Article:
I was going to call this ‘Coats in the Time of Covid’ as I finally succumbed to the dreaded C virus this week, but no-one wants to be reminded of the shit show that’s still ongoing, so I stuck with ‘Get Your Coat’. I’m ‘fine’, thanks for asking. At the time of writing I’m not bedbound but it’s not been fun at all. Running the gamut of symptoms that change on a daily basis. I am also annoyed that I can’t go anywhere until next week and have had to miss the football and the Spirit Of Christmas fair, but kind of glad to have got it now so it won’t ruin Christmas. Fingers crossed.
This week I’ve stuck with your more traditional coats. Next week I will do puffers, parkas and more ‘outdoorsy’ outerwear, so fear not if that’s what you are after. You can’t beat a really good classic coat. I have a serious weakness for a great coat. Buy well and they will last for years. I’m not talking about getting really expensive ones either. One of my most worn coats is an ’emergency’ one from New Look that I bought in Guernsey six years ago when I massively underestimated the island chill and had gone over there sans coat. I also have a fantastic navy one from H&M that’s about the same age and still works a treat.
LUXE LONG COAT
A really good long coat is a must if you’re over about 5’6. My absolute favourite is the Jigsaw city coat as it’s the perfect long length for me at 5’7. I’ve featured it a lot before (it’s in the ’15-Piece Autumn Capsule Wardrobe’) and it’s fairly pricey, but look out for those Black Friday deals coming in a couple of weeks as that’s the best time for investment pieces. If you subscribe to the newsletter I’ll be sending out all the codes you need to know again this year. For a slightly more budget-friendly version, check out this one from Monki. It comes in a wealth of colours too. Off-topic, but this Cos cashmere jumper – which is my absolute favourite – is back in stock in all sizes. It’s oversized so go down one size if you don’t want it too big.
1. Monki classic double breasted coat
2. Oliver Bonas corduroy pink frill collar shirt
3. Cos oversized navy cashmere jumper
4. Whistles dark denim authentic barrel leg jeans
5. Ganni recycled rubber Chelsea boots
CLASSIC CAMEL COAT
The camel coat is an absolute classic. It came to prominence in the UK during the Second World War. Traditional fabrics such as silk, leather and wool were in short supply as each material was needed to make things for the war effort, but actual camel hair proved itself to still be very much available. Yes, camel coats were made from real camel hair. They’re not just named after the colour. It provided a highly practical outside layer for a country in need of a reliable and functional coat during wartime. So there’s your (very) potted history. These days most camel coats are not made from camel hair at all, but they do still go with everything.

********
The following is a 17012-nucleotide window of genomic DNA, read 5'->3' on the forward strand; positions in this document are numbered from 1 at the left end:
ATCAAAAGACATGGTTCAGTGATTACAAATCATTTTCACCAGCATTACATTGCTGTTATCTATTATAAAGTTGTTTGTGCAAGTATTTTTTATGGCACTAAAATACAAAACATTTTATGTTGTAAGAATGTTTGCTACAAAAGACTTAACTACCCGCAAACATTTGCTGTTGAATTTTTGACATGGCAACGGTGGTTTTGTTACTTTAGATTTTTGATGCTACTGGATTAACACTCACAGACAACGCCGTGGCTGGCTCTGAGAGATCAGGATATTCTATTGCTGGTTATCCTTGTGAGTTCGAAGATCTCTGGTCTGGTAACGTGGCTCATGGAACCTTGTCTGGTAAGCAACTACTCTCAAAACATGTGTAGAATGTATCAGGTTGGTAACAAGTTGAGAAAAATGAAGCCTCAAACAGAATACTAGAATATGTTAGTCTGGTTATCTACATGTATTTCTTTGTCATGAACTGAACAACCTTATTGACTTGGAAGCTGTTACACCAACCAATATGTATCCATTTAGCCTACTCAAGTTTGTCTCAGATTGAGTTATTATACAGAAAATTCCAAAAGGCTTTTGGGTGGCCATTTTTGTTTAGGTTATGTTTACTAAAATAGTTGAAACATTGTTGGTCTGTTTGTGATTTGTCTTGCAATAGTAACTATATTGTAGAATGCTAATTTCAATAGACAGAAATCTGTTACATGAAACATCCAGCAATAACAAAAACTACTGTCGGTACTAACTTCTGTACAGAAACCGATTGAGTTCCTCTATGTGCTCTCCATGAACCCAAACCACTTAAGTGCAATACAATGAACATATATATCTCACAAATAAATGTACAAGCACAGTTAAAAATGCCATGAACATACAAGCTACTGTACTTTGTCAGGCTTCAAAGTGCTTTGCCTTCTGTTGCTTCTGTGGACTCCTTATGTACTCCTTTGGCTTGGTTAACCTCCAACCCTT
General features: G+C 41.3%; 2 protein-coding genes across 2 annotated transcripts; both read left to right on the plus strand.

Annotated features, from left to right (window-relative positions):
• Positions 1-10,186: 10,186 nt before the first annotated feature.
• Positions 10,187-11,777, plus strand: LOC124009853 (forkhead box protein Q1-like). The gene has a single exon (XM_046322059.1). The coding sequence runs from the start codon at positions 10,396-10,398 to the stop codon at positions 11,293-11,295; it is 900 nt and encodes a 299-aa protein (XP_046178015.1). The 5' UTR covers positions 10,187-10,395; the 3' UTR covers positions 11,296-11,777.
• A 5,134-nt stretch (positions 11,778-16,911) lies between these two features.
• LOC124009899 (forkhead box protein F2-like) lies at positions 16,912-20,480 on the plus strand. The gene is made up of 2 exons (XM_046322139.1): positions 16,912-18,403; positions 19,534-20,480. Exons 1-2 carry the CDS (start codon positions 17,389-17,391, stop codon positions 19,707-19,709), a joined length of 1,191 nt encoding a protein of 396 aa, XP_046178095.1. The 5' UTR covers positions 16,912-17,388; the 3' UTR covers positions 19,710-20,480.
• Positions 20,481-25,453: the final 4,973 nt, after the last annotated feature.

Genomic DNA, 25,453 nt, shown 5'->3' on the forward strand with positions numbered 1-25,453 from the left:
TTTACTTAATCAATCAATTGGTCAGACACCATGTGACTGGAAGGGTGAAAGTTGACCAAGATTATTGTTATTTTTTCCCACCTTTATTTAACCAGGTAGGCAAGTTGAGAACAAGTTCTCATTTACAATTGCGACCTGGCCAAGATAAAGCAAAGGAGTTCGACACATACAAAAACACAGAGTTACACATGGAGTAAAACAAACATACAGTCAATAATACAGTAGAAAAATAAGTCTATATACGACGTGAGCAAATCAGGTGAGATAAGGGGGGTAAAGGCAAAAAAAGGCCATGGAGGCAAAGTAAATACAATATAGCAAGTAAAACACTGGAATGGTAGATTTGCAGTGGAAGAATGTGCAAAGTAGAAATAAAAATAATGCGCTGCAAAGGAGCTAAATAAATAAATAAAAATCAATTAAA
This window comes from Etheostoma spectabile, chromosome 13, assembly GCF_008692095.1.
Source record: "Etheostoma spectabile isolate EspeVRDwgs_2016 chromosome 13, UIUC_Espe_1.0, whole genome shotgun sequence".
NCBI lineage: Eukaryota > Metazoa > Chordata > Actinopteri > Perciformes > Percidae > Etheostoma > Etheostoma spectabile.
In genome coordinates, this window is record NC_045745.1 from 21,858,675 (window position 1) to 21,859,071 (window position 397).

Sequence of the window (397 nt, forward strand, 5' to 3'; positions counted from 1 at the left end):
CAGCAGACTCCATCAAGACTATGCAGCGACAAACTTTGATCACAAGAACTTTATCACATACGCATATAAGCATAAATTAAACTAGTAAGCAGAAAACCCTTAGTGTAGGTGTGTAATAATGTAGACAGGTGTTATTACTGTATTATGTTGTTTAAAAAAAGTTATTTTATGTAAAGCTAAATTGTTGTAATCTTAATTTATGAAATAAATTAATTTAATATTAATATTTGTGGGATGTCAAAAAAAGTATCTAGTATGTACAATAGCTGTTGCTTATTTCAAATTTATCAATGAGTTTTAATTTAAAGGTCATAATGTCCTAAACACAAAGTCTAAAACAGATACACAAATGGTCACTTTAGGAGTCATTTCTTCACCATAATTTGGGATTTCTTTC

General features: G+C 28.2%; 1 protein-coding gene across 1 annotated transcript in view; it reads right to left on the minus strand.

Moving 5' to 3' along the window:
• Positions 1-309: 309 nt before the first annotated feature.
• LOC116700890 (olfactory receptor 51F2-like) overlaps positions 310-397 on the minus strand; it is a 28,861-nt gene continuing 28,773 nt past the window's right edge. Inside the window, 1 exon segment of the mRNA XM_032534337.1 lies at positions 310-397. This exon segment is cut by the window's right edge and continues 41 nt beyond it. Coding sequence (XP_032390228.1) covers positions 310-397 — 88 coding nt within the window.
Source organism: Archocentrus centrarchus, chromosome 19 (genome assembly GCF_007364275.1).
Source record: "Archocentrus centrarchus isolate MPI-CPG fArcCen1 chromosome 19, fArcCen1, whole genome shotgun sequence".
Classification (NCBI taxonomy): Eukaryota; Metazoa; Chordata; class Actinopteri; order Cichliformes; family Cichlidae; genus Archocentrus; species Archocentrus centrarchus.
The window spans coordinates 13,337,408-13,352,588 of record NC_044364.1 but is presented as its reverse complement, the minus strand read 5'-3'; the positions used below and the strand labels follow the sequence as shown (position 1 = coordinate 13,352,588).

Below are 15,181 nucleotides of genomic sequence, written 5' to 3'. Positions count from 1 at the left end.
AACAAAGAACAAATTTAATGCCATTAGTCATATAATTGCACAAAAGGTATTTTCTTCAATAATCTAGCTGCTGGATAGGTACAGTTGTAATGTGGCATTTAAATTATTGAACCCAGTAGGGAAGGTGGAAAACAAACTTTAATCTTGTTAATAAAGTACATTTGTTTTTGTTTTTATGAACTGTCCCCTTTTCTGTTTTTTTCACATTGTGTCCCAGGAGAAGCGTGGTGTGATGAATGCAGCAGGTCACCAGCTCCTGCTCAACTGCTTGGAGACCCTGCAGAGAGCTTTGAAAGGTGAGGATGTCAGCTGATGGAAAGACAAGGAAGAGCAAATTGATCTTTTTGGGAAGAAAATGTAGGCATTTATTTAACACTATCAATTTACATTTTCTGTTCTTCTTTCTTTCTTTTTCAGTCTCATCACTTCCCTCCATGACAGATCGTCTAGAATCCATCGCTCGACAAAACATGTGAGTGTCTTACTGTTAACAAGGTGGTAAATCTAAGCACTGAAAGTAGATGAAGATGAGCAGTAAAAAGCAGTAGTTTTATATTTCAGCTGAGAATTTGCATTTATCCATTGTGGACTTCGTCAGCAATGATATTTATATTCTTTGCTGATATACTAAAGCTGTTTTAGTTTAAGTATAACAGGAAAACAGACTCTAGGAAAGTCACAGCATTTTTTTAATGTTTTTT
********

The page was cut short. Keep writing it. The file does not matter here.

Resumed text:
QUALITY CHECKED COAT
If you fancy taking your coat game up a notch then why not try a checked coat? If you tend to wear mainly non-pattern clothes then a simple checked coat can add some interest. It’s tricky to pull off if you only ever wear florals though. But print clash is still a thing so if you’re feeling brave you can mix it all up. I tend to shy away from that a bit as I fear I look like I’ve got dressed in the dark if I mix it up too much. You know I still love a ‘matchy matchy’. I’m the kind of person who still likes to match their shoes to their bag. Maybe it’s because my love of fashion started in the early 80s. I still hanker after the Krystle Carrington hair flick. I’ve been trying to perfect it for nearly 40 years.
One for my ladies of a smaller stature who would feel swamped in a maxi coat. The thigh- or knee-length coat might be the one for you. This one from New Look is very similar to mine from that windy weekend in Guernsey. I also LOVE this one from Zadig & Voltaire which is an investment piece. Their coats are so well cut and they look amazing.
PERFECT PEA COAT
Here’s some more history for you. The peacoat has been around since the 1800s when the first variation was worn by the Dutch navy. The name ‘peacoat’ originated from the Dutch word ‘pij’ (they pronounce their Js funny), which was used in the Dutch language to describe a coat made from coarse wool fabric. Even though the Dutch invented the coat, it was the British navy who can take the credit for them becoming really popular. Most of the peacoats were double-breasted and featured an ‘Ulster collar’, which could be buttoned all the way up to protect you from the harsh elements when you climbed the rigging.
These days, us ladies can also wear them and we don’t need to be climbing up rigging either. They work just as well for climbing aboard the 207 bus into town.
I’ll be back next week with part 2 of your winter outerwear items.